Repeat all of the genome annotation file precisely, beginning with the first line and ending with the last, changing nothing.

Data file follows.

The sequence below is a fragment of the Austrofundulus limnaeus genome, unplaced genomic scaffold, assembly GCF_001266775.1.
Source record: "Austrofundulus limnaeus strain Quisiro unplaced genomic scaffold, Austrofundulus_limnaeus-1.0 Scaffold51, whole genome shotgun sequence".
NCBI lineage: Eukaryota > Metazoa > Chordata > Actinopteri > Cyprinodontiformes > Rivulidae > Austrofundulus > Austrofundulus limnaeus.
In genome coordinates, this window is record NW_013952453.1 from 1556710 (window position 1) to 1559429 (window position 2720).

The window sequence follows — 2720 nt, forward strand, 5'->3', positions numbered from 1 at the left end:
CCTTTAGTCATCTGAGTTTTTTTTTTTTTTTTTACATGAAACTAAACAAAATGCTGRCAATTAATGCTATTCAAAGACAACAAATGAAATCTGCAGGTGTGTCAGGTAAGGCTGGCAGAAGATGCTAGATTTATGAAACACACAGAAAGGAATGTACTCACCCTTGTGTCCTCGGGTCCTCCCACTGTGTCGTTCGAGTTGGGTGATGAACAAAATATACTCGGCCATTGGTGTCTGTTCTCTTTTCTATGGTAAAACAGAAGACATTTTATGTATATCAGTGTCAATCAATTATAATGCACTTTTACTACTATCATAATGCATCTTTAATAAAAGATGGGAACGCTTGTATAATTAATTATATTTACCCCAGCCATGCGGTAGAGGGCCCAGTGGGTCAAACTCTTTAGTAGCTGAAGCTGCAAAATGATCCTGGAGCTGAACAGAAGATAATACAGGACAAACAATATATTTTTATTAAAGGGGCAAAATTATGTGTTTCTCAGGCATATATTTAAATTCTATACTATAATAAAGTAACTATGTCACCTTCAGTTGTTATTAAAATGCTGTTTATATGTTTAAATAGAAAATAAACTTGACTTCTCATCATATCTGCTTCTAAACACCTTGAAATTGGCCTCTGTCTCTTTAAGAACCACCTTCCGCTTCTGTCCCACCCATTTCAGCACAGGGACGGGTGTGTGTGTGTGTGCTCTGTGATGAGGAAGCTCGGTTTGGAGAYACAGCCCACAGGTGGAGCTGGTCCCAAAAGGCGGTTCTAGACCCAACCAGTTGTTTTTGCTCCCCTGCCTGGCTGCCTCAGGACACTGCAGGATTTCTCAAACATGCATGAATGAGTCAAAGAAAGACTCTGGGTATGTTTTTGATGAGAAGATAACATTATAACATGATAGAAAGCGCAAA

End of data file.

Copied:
The sequence below is a fragment of the Austrofundulus limnaeus genome, unplaced genomic scaffold, assembly GCF_001266775.1.
Source record: "Austrofundulus limnaeus strain Quisiro unplaced genomic scaffold, Austrofundulus_limnaeus-1.0 Scaffold51, whole genome shotgun sequence".
NCBI lineage: Eukaryota > Metazoa > Chordata > Actinopteri > Cyprinodontiformes > Rivulidae > Austrofundulus > Austrofundulus limnaeus.
In genome coordinates, this window is record NW_013952453.1 from 1556710 (window position 1) to 1559429 (window position 2720).

The window sequence follows — 2720 nt, forward strand, 5'->3', positions numbered from 1 at the left end:
CCTTTAGTCATCTGAGTTTTTTTTTTTTTTTTTACATGAAACTAAACAAAATGCTGRCAATTAATGCTATTCAAAGACAACAAATGAAATCTGCAGGTGTGTCAGGTAAGGCTGGCAGAAGATGCTAGATTTATGAAACACACAGAAAGGAATGTACTCACCCTTGTGTCCTCGGGTCCTCCCACTGTGTCGTTCGAGTTGGGTGATGAACAAAATATACTCGGCCATTGGTGTCTGTTCTCTTTTCTATGGTAAAACAGAAGACATTTTATGTATATCAGTGTCAATCAATTATAATGCACTTTTACTACTATCATAATGCATCTTTAATAAAAGATGGGAACGCTTGTATAATTAATTATATTTACCCCAGCCATGCGGTAGAGGGCCCAGTGGGTCAAACTCTTTAGTAGCTGAAGCTGCAAAATGATCCTGGAGCTGAACAGAAGATAATACAGGACAAACAATATATTTTTATTAAAGGGGCAAAATTATGTGTTTCTCAGGCATATATTTAAATTCTATACTATAATAAAGTAACTATGTCACCTTCAGTTGTTATTAAAATGCTGTTTATATGTTTAAATAGAAAATAAACTTGACTTCTCATCATATCTGCTTCTAAACACCTTGAAATTGGCCTCTGTCTCTTTAAGAACCACCTTCCGCTTCTGTCCCACCCATTTCAGCACAGGGACGGGTGTGTGTGTGTGTGCTCTGTGATGAGGAAGCTCGGTTTGGAGAYACAGCCCACAGGTGGAGCTGGTCCCAAAAGGCGGTTCTAGACCCAACCAGTTGTTTTTGCTCCCCTGCCTGGCTGCCTCAGGACACTGCAGGATTTCTCAAACATGCATGAATGAGTCAAAGAAAGACTCTGGGTATGTTTTTGATGAGAAGATAACATTATAACATGATAGAAAGCGCAAA